Another, rarely-mentioned fact is that Piers Gaveston was ill at this time. On 26 April, a doctor named William de Burntoft and a monk named Robert de Birmingham were each paid £6, 13 shillings and 4 pence for treating him. Isn't it possible that Edward II was keen to keep Isabella and Piers apart, to ensure that she wasn't infected? That his hurried departure from Tynemouth, the day after he and Piers arrived, might have sprung from anxiety over Isabella's welfare, and - naturally - concern for their unborn child?
Edward II's biographer Roy Martin Haines has stated that the story that Isabella was abandoned, and contacted by the earl of Lancaster to promise her that he would remove Piers from the king's side, "has the appearance of a fictitious tale." He and Paul Doherty have speculated that Trokelowe, the St Albans chronicler, confused the incident with another time when Isabella was at Tynemouth Priory, in 1322 (next post).
Edward II left Piers at Scarborough Castle, and hurriedly travelled the forty miles to York. In the meantime, Isabella and her household travelled via Darlington and Ripon...to York, where she met her husband a mere nine, or eleven at the most, days after he had so cruelly 'abandoned' her. Obviously, this was a prior arrangement. The day she arrived, Edward reimbursed her controller for the expenses - twenty pounds - she and her household had incurred. Isabella, when leaving Tynemouth, was so keen to be reunited with her husband that she left many of her possessions behind. She remained utterly loyal to Edward and clearly felt safer when she was with him. If not, there were a thousand other places where she could have travelled instead, if she'd been angry with Edward and his 'callousness' towards her. Edward and Isabella stayed together in York, Beverley, Kingston and Burstwick for the rest of May and almost all of June.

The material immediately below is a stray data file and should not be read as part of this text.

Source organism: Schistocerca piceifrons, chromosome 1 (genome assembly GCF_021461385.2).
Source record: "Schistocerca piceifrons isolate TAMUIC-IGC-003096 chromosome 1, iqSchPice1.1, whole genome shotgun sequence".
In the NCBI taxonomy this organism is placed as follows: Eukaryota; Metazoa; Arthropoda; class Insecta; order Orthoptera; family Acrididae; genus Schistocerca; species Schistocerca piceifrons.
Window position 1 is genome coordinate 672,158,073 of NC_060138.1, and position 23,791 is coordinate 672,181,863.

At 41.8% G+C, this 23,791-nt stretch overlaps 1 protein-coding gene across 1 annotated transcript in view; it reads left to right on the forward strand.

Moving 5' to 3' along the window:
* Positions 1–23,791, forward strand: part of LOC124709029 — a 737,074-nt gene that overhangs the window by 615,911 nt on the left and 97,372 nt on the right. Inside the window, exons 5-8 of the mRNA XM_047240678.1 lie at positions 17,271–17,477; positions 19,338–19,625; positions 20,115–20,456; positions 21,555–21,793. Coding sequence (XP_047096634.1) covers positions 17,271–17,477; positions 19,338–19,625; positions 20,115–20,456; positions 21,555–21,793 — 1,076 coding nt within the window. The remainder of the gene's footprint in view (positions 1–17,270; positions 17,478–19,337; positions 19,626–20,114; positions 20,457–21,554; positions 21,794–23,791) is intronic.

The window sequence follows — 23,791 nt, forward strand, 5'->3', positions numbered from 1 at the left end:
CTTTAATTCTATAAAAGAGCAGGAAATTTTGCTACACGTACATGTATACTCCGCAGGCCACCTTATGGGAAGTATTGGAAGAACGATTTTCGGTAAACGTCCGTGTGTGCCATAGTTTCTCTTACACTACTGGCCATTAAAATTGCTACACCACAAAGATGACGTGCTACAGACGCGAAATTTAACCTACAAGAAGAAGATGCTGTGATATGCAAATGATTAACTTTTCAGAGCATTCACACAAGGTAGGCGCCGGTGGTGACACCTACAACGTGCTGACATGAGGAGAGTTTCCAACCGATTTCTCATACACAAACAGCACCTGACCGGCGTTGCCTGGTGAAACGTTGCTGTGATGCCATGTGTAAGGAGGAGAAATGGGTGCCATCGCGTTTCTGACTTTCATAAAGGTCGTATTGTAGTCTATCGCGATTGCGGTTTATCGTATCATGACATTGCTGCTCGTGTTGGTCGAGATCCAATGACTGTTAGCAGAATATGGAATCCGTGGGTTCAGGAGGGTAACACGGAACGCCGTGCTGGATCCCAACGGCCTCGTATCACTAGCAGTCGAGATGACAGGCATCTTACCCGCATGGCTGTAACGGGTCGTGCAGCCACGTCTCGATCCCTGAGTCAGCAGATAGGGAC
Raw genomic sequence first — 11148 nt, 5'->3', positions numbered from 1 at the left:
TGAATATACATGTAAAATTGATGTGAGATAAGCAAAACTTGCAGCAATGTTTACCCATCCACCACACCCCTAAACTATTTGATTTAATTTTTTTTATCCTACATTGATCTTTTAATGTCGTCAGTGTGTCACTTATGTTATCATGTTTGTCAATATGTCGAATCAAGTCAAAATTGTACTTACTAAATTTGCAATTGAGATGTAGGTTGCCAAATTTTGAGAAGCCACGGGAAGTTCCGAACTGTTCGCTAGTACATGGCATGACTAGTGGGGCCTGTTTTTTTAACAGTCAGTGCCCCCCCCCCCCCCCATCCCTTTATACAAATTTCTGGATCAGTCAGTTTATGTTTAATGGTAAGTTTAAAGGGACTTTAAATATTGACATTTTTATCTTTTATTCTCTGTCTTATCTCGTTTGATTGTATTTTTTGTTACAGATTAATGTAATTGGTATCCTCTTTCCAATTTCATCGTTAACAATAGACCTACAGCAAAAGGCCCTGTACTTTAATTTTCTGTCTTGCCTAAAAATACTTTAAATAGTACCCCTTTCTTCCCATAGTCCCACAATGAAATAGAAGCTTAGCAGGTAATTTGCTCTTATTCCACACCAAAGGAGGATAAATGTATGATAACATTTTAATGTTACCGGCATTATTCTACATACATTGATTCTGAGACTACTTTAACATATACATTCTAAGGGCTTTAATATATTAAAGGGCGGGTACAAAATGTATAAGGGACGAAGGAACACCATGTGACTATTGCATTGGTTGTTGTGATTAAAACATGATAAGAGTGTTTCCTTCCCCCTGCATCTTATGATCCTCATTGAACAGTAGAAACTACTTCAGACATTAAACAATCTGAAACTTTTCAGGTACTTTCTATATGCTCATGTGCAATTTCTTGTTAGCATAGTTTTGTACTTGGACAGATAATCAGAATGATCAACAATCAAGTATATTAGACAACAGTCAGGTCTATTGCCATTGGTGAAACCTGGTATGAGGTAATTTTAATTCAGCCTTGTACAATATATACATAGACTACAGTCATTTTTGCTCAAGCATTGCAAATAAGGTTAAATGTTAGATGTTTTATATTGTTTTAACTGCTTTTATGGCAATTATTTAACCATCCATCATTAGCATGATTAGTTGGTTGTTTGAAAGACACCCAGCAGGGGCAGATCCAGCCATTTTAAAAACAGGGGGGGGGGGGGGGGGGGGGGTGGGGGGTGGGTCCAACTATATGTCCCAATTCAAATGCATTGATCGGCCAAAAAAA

Does any of this sound like a woman angry and resentful with her husband for abandoning her and putting the well-being of his favourite over hers? Not to me. The royal couple didn't see each other again until 9 September at Westminster, but this was not because of ill-feeling on Isabella's part. Edward was deeply involved in defending himself and his kingdom against the earls of Lancaster, Warwick, Hereford and Arundel. The country teetered on the brink of war, and no doubt he thought that his pregnant queen was safer in the north, hundreds of miles from where he was engaged in furious discussions with Gaveston's killers.
From early September, Edward and Isabella spent almost all of the remainder of 1312 together (Isabella gave birth on 13 November). They retired to Windsor together in the middle of September. They spent Christmas together at Windsor, with their baby son. They remained at Windsor together until the end of January 1313, then travelled together to Westminster. From the middle of September 1312 to early February 1313, there are no more than a dozen days when king and queen were not together. There's a common theme of 'together' here, isn't there?
[In the next post, I'll be re-examining another occasion when Edward II is frequently said to have callously abandoned Isabella, in 1322.]
I think it was quite normal at the time that kings moved around more than their queens, and particularly when the queens were pregnant. But if you want to make Ed the bad wolf of the fairy tale, everything works, I suppose. :)